Citizens policy pushes some homeowners to add new roofs
TAMPA, Fla. – Aug. 22, 2011 – Homeowners across Florida who are up for an insurance policy renewal with the state’s insurer of last resort are receiving letters about their roofs.
Anyone with a home 25 years old or older must get an inspection and prove to Citizens Property Insurance Corp. that their roof is expected to last at least three more years.
Robert Brown says he thought he had a few more years to save money to put new roofs on his rental homes. But Citizens told him the roofs must be replaced now, or it won’t renew his policies.
“They’re forcing people to put on a new roof, even if you have a few years of life left on the roof,” Brown said. “This could force a lot of people into foreclosure, if they can’t afford the roof and then lose their insurance.”
Replacing a roof on a typical home can cost thousands of dollars.
The relatively new requirement for the roof inspection comes on the heels of another controversial Citizens policy. The company recently said it’s raising its rates for sinkhole coverage by 400 to 2,000 percent in some Bay area locations.
When it comes to the roof policy, some customers can’t afford a new roof now and say they’re letting their insurance lapse, local insurance agents said.
“This couldn’t come at a worse time,” said Laura Hart, of Florian Insurance Inc. in Hudson. “This is the worst economy most of these people have seen in their lives.”
Hart said some customers are angry that their insurance company is taking away their chance to save longer for a new roof.
If an inspector says the roof is damaged, has visible signs of leaking, or if the inspector thinks the roof might not last three years, Citizens wants it repaired or replaced.
Christine Ashburn, spokeswoman for Citizens, said the company wants to make sure it’s not covering homes that are vulnerable to hurricanes because of a weak roof.
Ashburn said the three-year lifespan rule is reasonable, and too many homeowners wait too long to replace their roofs.
“Insurance is not a maintenance program, and it’s important for Citizens to make sure we’re not covering homes with roofs in disrepair,” Ashburn said. “If we have a deficit after a hurricane, everyone in Florida could be assessed to make up for it.”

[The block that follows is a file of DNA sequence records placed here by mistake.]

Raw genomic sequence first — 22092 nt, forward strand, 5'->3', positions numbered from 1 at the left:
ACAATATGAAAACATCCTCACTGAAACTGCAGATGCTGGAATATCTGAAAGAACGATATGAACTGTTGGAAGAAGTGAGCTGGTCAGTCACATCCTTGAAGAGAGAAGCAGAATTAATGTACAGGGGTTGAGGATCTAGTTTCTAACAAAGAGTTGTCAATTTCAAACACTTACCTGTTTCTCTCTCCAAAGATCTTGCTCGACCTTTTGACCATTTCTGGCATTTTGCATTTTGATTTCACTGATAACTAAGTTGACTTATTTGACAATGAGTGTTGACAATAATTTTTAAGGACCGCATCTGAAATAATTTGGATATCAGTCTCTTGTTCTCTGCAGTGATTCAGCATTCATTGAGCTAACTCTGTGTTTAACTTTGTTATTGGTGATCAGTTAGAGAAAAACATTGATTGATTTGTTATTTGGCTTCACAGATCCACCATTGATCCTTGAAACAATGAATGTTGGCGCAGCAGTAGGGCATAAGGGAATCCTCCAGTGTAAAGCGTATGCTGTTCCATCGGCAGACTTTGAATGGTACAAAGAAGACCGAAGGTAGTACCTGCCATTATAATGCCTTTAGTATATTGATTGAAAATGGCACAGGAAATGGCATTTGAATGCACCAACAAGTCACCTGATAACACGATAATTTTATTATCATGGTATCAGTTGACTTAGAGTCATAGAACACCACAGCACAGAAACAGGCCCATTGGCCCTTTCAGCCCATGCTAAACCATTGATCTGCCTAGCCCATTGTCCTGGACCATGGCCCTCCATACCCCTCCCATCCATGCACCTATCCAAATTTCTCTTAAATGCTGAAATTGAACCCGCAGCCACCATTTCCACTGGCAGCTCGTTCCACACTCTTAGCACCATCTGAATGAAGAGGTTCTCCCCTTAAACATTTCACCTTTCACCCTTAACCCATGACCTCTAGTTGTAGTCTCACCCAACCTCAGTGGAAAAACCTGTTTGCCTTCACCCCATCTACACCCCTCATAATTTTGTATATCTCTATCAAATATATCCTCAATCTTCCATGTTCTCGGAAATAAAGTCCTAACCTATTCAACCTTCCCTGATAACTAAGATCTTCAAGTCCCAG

Ashburn said the company instituted the new roof requirements for some policyholders a year ago, but more homeowners are learning about now, as their policies come up for renewal.
“Tampa may have clusters of older homes, and that may be why more homeowners are complaining about the roof policy now,” Ashburn said.
Citizens is Florida’s insurer of last resort, meaning many of its policyholders couldn’t get coverage through private insurers. So customers can’t shop around.
Kirsten Tams-Schleitwiler, of AAA Insurance Agency, in Sun City Center, said she has also had customers say they’ll just go without insurance.
That’s dangerous for anyone, she said, and not really an option for those with a mortgage. Without insurance, a bank will assign insurance to the property, which is typically triple the cost of a regular policy, she said.
Nathan Dutcher, of Point Residential in Tampa, inspects roofs and said his business is up, mostly because of worried Citizens customers. Most shingle roofs are advertised to last 25 years, but few do, he said, because of the Florida heat.
“Homeowners are frustrated,” Dutcher said. “People don’t have too much money for that now, they don’t really think about, “Hey, I’m going to need a new roof this year or next year.’“
Some homeowners, though, know they’ll need a new roof soon but aren’t ready to replace it yet.
That’s what happened to Ted Williams in Tampa. He planned to buy a new roof next spring, after he received his tax return.
“My wife got a letter that explained that in order to renew our insurance, the roof had to be replaced,” Williams said. “With citizens being the lone insurance choice, it’s not fair, but what can I say?”
Williams said his roof was about three years old when he moved in 14 years ago. He knew the roof wasn’t in good shape but was still surprised he couldn’t wait until spring to replace it.
The roof cost him $6,000.
“We have four kids and are trying to buy school clothes and things,” Williams said. “But you can’t go without insurance on your home, not when a hurricane could come.”
Copyright © 2011 Tampa Tribune, Fla., Shannon Behnken. Distributed by McClatchy-Tribune Information Services.